Hong Kong universities are set to receive a USD 20 million grant through government funding for research and development projects in blockchain and fintech.
In an effort to drive blockchain into administrative and financial sectors, Hong Kong is asking its universities to delve deep and come up with answers. The major beneficiaries of this round of specific funding are Hong Kong University of Science and Technology (HKUST), along with the Chinese University of Hong Kong (CUHK), and the City University of Hong Kong (CityU).
Through the project, along with research and development tasks, the universities are also required to report on Hong Kong’s current progress in becoming a fintech regional hub. Professor Tan Jiayin, known for his previous research work entitled ‘Strengthening Hong Kong’s Strategic Position as a Regional and International Business Center’, is to head up the multi-university research project.
Hong Kong’s blockchain push is an attempt to catch up with some of the more fintech proactive countries in the region such as Singapore and Japan. Updating aspects of the financial sector have recently become a focus for private companies and government bodies, who are beginning to regard blockchain technology as a way of modernizing record keeping and speeding up payments, in what is often described as an overly paper-driven industry, particularly given the technologies available today.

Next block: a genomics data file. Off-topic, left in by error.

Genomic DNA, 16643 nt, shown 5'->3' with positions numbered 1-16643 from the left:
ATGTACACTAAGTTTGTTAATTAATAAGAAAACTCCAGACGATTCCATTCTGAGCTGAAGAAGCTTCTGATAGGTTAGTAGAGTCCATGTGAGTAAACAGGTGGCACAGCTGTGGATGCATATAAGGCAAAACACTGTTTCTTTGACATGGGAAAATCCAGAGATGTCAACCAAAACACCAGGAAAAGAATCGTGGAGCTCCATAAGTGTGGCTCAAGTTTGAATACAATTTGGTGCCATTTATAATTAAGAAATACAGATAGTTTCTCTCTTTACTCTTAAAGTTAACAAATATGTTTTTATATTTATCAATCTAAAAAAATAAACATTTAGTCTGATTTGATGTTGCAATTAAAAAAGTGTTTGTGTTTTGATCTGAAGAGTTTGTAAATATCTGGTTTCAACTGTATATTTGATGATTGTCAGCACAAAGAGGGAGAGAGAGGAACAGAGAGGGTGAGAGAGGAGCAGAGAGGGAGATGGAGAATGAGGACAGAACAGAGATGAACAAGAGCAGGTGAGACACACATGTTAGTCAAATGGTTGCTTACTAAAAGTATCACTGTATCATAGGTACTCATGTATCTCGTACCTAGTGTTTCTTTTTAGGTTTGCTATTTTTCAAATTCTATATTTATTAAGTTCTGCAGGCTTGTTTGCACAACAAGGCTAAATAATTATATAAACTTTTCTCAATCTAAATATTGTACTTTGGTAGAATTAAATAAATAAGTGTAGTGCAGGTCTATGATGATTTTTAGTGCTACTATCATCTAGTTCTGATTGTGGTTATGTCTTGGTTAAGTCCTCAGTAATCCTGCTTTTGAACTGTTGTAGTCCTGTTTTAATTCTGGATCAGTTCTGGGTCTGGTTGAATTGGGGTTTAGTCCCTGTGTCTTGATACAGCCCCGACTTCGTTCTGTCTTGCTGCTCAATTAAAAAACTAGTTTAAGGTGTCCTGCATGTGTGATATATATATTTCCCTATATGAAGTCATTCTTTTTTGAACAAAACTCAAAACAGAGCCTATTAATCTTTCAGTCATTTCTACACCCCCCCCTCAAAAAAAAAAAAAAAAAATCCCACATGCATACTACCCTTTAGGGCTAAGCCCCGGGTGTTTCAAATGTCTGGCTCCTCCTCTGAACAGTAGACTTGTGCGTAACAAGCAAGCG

Work such as professor Jiayin’s which has already explored blockchain technology, network security, and artificial intelligence learning, as it relates to the current economic climate, will be a boost to the shared university partnership. Jiayin has asked Hong Kong’s banking community to participate in the research as part of the grant relates to the creation of digital currencies, although these have been looked on unfavourably by HK banks in the past, discounting the idea of a CBDC. In an announcement on 30 May, the Hong Kong Monetary Authority (HKMA) decided against the idea.
However, the HKMA announced the launch of a blockchain trade finance solution in partnership with 21 regional banks last month. Also, seven banks including Hong Kong’s banking regulator are to launch a trade finance platform this September using blockchain, including HSBC and Standard Chartered. Notably, HSBC’s Monex digital currency concept in 1998 was reportedly the professor’s brainchild.
The push towards integrating blockchain into Hong Kong’s administrative and financial sectors is not the first after a government plan was released in 2017 to produce a blockchain-based trade financing system to increase settlement efficiency and reduce fraud. This after a heightened level of concern around the cryptocurrency space due to high levels of fraud.
Research recently revealed that the percentage of financial crime involving cryptocurrencies was in fact comparatively low, when compared to other methods of, largely organized, crime in the city.
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